This study provides one of the first multi-species analyses of landfill use by birds at a continental level. However, we note several limitations and biases related to site selection and CS data collection that should be considered in the interpretation of our results. First, mirroring past CS studies , the location of landfill sites meeting our minimum checklist number criterion was highly spatially biased towards areas of high human population density. Fifteen of our nineteen landfills were east of the Mississippi River, and the majority of those sites were located in the northeastern US. Second, due to a lack of information on the exact geographic size and habitat composition of eBird hotspots, landfill and reference sites were matched only by proximity and sampling efforts. Since geographic area is a known predictor of species richness , it is possible that our results could be biased if reference sites were systematically different in area to landfills. Similarly, reference sites were assumed to represent more “typical” wildlife habitats at the county level than landfills, although we were unable to test this explicitly. As the amount of data submitted to CS initiatives increase, future studies could expand this analysis to include additional landfills in underrepresented geographic regions, along with more standardized surveys of paired landfills and reference sites accounting for size and habitat types.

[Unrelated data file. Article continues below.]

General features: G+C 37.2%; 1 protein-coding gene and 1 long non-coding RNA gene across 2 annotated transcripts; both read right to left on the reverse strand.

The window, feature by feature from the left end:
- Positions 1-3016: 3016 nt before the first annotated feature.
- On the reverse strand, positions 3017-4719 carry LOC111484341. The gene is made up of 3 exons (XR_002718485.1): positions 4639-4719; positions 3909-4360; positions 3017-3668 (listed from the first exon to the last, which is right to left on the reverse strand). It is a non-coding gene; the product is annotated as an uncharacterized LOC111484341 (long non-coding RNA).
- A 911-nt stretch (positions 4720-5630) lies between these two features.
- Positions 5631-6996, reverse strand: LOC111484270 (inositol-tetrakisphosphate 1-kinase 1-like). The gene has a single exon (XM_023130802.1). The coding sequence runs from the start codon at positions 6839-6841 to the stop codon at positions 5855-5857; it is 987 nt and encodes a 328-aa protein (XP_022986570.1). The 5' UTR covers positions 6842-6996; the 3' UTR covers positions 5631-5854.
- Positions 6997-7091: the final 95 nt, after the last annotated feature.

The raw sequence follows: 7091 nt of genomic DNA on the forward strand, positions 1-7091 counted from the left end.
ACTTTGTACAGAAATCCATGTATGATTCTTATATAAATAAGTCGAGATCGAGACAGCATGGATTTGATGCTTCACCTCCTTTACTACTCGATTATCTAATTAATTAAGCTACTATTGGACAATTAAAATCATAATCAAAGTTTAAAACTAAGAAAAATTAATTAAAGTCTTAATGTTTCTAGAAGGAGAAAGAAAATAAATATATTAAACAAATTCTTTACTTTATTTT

As with other CS studies, care must be taken to account for participant heterogeneities including identification skill, accuracy in counting and variation in effort. To minimize the effects of these heterogeneities in our analysis, we chose to work with summarized data that has been screened by trained volunteers to verify unusual observations. An alternative approach used in other studies is to work with the eBird raw dataset and filter observations according to eBird best practices, such as excluding incomplete checklists . One advantage of using the filtered raw dataset is the possibility to work with abundance data, which would enable analyses not possible with species-level encounter frequency data (e.g., calculating proportional abundance of birds at higher taxonomic levels). However, abundance estimates from landfills could be heavily biased, with some species that aggregate at refuse (e.g., gulls) being too numerous to accurately count, while secretive or smaller-bodied species (e.g., sparrows) could be greatly undercounted. Further, summarized data includes occurrence data of species recorded only on incomplete checklists, but severely down-weights their encounter frequency, so that their presence is recorded without overrepresenting their encounter frequency.